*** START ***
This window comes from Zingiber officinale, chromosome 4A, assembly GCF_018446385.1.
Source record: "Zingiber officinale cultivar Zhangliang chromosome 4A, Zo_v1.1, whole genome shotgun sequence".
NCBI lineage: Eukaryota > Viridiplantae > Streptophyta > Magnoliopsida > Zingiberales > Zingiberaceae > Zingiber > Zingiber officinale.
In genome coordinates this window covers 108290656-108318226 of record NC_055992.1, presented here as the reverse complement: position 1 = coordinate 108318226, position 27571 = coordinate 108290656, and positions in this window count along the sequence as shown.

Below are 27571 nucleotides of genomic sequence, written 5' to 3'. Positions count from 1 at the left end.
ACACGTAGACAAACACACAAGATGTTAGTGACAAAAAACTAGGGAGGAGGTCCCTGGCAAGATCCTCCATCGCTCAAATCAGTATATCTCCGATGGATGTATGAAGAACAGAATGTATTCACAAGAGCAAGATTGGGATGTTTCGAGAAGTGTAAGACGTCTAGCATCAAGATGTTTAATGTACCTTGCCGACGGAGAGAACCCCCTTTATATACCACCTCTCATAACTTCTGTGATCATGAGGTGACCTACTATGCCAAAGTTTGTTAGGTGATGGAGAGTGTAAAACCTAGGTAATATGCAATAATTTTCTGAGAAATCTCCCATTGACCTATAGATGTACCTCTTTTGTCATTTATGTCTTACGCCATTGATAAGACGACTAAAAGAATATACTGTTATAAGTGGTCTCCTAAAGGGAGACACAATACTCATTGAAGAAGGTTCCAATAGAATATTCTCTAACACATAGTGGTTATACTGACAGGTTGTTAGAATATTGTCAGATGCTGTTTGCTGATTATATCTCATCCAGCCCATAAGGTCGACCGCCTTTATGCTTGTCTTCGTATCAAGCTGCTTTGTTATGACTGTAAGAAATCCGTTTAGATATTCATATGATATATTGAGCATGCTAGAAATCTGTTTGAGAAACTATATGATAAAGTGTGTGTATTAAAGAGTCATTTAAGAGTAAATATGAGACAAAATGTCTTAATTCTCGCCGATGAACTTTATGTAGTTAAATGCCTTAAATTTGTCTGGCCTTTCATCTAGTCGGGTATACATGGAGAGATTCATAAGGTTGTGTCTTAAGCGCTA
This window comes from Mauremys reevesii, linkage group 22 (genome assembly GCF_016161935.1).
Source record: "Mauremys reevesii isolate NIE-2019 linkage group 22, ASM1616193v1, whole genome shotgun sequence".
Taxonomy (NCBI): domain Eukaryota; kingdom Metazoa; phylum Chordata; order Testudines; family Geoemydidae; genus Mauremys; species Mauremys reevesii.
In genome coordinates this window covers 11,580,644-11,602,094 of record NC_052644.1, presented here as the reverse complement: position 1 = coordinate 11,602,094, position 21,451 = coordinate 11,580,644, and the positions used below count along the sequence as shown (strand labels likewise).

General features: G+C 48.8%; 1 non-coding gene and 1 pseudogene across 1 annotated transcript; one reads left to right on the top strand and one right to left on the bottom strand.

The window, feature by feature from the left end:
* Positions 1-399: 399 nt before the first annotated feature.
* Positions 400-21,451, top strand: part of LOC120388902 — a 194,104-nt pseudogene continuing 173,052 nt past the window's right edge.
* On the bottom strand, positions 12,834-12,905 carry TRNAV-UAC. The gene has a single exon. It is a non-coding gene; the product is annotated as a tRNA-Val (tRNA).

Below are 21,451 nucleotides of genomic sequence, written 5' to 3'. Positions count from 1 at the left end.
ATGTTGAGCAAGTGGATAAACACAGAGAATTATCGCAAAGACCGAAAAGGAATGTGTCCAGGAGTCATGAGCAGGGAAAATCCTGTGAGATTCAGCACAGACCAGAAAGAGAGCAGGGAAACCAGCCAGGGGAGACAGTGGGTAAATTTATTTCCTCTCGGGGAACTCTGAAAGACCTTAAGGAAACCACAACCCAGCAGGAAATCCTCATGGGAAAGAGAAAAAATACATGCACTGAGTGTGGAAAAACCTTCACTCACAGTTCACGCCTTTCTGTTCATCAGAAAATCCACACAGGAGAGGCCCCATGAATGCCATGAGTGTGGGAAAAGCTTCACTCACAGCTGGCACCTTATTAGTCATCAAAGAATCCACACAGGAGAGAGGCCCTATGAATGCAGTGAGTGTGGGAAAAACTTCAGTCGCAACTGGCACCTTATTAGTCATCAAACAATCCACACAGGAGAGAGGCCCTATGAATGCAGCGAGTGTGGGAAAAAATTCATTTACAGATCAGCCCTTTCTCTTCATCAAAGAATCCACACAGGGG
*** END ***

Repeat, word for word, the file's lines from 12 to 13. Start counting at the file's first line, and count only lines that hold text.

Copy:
The window, feature by feature from the left end:
* Positions 1-399: 399 nt before the first annotated feature.